When folklorists use the term “American music,” it means the wide range of traditional music found in America: folk, ethnic, Native American, and African American. But when the term “American music” is used by music scholars, it typically means art music written by American composers, which is the way Beth Levy uses the term in her book Frontier Figures. Levy’s book is about the influence of the American West on the creation of American art music. Although it’s not a study of music typically studied by folklorists, her elucidation of important themes in this area will be relevant to various studies of traditional music.
Levy considers composers from the late nineteenth century to the first half of the twentieth century. In 1893, the great Czech composer Antonin Dvorak, while living in the United States, said that American composers should find a “national identity” based on the indigenous music of the country. Dvorak’s ideas were controversial. While American composers were interested in creating a national music, perhaps by injecting indigenous elements into conventional art music forms, this would be very difficult in the multi-ethnic United States (p. 5). Around the same time, historian Frederick Jackson Turner’s thesis that American history, culture, and identity were formed by expansion into the western frontier had a profound effect on a generation of historians. Also, the myth of the “Wild West” was being created by such popular institutions as Buffalo Bill’s Wild West show. Levy says: “This book . . . lies at the intersection of three frontiers: the musical frontier opened by American composers’ search for a national identity, the historical frontier pioneered by those seeking the roots of the American character in the American West, and the cultural frontier enacted by those who celebrated the West’s potential for colorful and commercial exchange” (pp. 13–4).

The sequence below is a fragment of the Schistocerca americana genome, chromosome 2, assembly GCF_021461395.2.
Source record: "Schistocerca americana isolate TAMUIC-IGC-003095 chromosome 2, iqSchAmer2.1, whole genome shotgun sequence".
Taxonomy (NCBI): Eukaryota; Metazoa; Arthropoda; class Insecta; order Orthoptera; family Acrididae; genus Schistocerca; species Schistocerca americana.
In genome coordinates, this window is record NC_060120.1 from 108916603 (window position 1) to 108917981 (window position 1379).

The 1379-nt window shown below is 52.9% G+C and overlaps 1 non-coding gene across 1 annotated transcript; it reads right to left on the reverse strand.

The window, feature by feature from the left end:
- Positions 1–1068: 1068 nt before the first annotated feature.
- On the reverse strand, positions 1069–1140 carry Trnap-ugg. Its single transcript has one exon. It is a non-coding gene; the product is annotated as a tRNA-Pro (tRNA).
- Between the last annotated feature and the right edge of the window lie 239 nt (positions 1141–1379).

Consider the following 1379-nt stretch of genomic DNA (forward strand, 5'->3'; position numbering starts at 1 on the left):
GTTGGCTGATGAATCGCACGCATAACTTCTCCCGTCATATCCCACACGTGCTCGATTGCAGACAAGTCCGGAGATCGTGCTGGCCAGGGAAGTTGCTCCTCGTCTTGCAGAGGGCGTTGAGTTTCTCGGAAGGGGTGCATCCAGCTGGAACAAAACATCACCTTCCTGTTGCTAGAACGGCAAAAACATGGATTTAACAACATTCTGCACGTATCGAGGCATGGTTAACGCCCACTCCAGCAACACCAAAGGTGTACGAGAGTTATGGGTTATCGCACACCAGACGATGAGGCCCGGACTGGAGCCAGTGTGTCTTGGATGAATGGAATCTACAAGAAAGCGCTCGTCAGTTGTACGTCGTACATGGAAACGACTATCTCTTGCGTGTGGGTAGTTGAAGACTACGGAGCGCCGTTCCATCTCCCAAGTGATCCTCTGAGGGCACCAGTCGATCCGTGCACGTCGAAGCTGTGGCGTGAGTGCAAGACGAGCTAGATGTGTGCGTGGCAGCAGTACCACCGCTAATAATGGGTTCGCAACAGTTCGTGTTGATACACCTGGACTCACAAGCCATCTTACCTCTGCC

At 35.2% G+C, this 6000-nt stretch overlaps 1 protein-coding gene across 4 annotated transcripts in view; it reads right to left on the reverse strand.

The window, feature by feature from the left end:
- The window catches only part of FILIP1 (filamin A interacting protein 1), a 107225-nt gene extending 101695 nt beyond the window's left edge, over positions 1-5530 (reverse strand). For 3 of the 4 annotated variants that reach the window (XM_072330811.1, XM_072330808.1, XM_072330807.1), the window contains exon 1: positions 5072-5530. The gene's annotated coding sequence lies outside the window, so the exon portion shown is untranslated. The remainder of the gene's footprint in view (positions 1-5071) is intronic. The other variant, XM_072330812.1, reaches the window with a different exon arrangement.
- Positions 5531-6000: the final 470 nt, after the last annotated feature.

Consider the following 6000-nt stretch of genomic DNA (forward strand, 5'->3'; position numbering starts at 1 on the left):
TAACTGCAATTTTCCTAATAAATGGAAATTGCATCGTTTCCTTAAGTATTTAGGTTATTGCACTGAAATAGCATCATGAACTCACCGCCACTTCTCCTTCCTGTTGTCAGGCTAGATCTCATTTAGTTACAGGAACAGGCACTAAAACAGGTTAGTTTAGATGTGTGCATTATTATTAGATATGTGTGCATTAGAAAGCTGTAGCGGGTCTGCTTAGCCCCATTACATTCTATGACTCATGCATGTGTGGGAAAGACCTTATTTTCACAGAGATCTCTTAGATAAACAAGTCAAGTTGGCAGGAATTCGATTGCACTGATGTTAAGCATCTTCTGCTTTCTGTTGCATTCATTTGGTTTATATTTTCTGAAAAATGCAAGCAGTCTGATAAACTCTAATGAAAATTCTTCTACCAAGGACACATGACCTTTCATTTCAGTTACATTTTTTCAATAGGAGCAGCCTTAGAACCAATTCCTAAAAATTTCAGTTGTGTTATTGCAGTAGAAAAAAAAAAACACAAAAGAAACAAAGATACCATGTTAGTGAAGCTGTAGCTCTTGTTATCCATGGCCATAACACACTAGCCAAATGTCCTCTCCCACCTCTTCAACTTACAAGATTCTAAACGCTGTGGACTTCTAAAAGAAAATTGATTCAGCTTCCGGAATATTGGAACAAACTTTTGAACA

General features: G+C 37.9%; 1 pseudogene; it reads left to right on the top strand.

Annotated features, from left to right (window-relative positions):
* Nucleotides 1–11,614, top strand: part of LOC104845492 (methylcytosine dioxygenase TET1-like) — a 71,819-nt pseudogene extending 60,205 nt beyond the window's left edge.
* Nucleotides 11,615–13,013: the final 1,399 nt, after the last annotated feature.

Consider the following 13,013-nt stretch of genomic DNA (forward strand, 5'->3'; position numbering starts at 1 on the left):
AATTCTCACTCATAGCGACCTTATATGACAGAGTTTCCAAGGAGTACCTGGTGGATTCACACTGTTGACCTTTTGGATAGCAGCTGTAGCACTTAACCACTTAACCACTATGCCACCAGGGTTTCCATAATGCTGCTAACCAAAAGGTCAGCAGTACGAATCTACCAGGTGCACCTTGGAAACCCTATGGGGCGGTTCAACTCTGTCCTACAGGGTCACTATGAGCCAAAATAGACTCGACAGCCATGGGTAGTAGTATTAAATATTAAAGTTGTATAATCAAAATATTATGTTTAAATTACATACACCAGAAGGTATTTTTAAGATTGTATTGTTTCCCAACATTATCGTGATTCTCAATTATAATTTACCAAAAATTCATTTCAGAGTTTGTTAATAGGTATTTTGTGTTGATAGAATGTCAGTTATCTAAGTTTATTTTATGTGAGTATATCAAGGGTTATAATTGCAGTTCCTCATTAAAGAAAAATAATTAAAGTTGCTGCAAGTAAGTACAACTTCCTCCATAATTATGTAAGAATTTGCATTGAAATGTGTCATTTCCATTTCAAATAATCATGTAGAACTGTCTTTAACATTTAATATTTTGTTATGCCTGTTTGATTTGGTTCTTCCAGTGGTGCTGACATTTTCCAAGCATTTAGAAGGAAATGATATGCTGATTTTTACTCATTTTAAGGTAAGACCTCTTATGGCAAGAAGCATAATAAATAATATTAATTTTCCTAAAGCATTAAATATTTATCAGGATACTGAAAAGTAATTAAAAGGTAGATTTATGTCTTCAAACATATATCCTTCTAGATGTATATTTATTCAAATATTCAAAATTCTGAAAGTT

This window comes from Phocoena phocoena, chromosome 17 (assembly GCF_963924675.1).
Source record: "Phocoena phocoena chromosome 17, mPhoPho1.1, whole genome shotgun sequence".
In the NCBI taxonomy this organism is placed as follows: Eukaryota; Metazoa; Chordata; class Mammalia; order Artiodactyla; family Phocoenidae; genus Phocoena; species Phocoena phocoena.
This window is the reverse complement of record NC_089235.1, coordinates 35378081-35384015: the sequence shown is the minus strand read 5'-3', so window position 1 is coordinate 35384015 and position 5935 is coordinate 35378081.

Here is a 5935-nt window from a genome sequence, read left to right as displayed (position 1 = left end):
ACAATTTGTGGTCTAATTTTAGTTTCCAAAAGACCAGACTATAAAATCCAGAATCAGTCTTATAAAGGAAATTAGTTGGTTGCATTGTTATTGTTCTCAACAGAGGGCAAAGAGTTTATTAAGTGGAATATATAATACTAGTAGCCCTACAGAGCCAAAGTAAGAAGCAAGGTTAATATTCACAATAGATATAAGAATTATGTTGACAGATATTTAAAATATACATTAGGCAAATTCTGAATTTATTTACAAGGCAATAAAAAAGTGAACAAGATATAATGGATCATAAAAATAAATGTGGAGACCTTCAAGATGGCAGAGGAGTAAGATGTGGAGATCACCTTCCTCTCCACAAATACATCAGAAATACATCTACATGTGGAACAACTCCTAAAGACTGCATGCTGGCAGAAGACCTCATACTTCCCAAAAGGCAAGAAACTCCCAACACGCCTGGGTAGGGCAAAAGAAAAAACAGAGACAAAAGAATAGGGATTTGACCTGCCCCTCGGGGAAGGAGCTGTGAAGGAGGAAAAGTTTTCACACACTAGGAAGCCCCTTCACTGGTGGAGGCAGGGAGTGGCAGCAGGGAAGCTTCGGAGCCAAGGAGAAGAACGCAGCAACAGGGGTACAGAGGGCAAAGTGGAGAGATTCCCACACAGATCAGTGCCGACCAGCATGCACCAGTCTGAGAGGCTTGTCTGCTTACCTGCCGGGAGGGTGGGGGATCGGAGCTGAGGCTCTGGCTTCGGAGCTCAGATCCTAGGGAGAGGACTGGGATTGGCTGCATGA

The first part of the book is on Arthur Farwell, who was one of several “Indianist” composers using Native American music for composing art music. Farwell is best known for establishing the Wa-Wan Press (1901–1911), named after an Omaha ceremony, as a vehicle for publishing his own compositions as well of those of like-minded composers. Levy paints a vivid picture of Farwell’s worldview, using many direct quotations of Farwell’s own words and references to pieces published by the Wa-Wan Press. Coming in contact with Charles Lummis, Farwell was introduced to the multi-ethnic West. In addition to Native American-based music, the Wa-Wan Press began to publish music based on the folk songs of cowboys, African Americans, and Spanish Americans. Farwell actually spent part of the summer of 1904 making transcriptions for Lummis, mostly from cylinder recordings at Lummis’s home, El Alisal, in Los Angeles (pp. 58–9). Farwell became acquainted with the ethnographic music of the West and used it as the inspiration for American music, even later in life when he no longer quoted actual folk music in his compositions. [End Page 106]
The second part of the book deals with Charles Wakefield Cadman, perhaps the most popular Indianist composer, as well as his contemporaries. Like Farwell, Cadman used previously collected and transcribed American Indian music as the starting point for a number of his works, some of which were commercially successful. Levy says: “If Farwell offered up the visionary West—philosophical and introverted to the point of idiosyncrasy—Cadman represents an extroverted West, pragmatic in its aims and material in its rewards” (p. 89). His Four Indian Songs, op. 45 (1909) included “From the Land of Sky Blue Waters,” one of the most popular songs of the day. Based on an Omaha melody transcribed by Alice Cunningham Fletcher, Cadman’s song is a product of intuition and imagination (p. 92). Levy tells how the Pittsburgh native came to live in the West, where he met the American Indian singer Tsianina Red-feather, with whom he travelled the country lecturing on Indian music while she sang...